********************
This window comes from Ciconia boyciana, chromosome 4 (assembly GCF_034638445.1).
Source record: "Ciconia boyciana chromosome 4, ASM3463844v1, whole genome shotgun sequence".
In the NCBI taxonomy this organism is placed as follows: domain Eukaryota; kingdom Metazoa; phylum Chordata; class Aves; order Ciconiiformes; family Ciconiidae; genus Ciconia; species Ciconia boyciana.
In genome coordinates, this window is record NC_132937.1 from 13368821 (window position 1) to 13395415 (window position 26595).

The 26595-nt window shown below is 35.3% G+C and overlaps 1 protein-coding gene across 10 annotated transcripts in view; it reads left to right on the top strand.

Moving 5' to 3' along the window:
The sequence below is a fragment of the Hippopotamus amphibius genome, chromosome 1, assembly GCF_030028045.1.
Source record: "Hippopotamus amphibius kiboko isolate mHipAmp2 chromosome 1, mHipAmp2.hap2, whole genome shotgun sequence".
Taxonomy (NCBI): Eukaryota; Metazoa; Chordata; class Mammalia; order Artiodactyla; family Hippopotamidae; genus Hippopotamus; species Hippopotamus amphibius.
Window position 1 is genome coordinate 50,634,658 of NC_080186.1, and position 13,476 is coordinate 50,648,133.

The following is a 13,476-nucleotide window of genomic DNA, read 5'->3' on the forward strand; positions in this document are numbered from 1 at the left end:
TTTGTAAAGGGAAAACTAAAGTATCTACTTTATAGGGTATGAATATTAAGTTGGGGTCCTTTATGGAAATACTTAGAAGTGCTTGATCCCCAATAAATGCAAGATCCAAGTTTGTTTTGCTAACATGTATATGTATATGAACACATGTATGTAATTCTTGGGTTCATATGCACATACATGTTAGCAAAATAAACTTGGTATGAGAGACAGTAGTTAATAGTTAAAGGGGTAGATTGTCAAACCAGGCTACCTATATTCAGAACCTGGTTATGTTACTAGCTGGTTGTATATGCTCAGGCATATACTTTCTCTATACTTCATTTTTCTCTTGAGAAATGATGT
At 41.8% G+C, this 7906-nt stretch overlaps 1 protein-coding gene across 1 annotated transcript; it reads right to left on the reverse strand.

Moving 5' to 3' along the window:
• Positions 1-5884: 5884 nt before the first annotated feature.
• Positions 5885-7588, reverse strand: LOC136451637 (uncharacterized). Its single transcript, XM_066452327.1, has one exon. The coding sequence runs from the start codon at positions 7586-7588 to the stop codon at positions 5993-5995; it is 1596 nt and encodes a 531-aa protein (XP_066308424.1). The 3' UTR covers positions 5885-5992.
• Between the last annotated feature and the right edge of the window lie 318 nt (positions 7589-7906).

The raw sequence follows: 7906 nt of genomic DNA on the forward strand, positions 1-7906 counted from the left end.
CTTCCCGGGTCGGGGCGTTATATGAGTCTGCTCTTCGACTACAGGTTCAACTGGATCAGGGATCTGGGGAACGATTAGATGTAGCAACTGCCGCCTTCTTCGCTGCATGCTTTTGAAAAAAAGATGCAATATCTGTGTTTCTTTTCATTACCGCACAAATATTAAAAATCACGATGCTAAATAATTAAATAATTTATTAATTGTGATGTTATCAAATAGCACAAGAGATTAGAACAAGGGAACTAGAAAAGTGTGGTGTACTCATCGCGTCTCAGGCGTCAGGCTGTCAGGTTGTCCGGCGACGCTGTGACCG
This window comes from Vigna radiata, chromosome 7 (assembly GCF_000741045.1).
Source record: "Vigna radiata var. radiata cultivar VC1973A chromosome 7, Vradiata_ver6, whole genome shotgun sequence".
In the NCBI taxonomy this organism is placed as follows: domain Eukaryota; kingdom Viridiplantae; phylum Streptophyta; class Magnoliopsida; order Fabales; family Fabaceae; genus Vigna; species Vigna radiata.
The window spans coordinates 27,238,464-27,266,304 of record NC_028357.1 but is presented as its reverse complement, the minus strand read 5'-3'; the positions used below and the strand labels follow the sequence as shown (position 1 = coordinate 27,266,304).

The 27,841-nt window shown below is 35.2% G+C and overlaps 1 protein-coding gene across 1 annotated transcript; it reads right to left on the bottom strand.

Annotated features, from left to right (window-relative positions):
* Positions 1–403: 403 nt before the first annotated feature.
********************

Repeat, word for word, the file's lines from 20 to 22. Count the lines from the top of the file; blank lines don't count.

This window comes from Vigna radiata, chromosome 7 (assembly GCF_000741045.1).
Source record: "Vigna radiata var. radiata cultivar VC1973A chromosome 7, Vradiata_ver6, whole genome shotgun sequence".
In the NCBI taxonomy this organism is placed as follows: domain Eukaryota; kingdom Viridiplantae; phylum Streptophyta; class Magnoliopsida; order Fabales; family Fabaceae; genus Vigna; species Vigna radiata.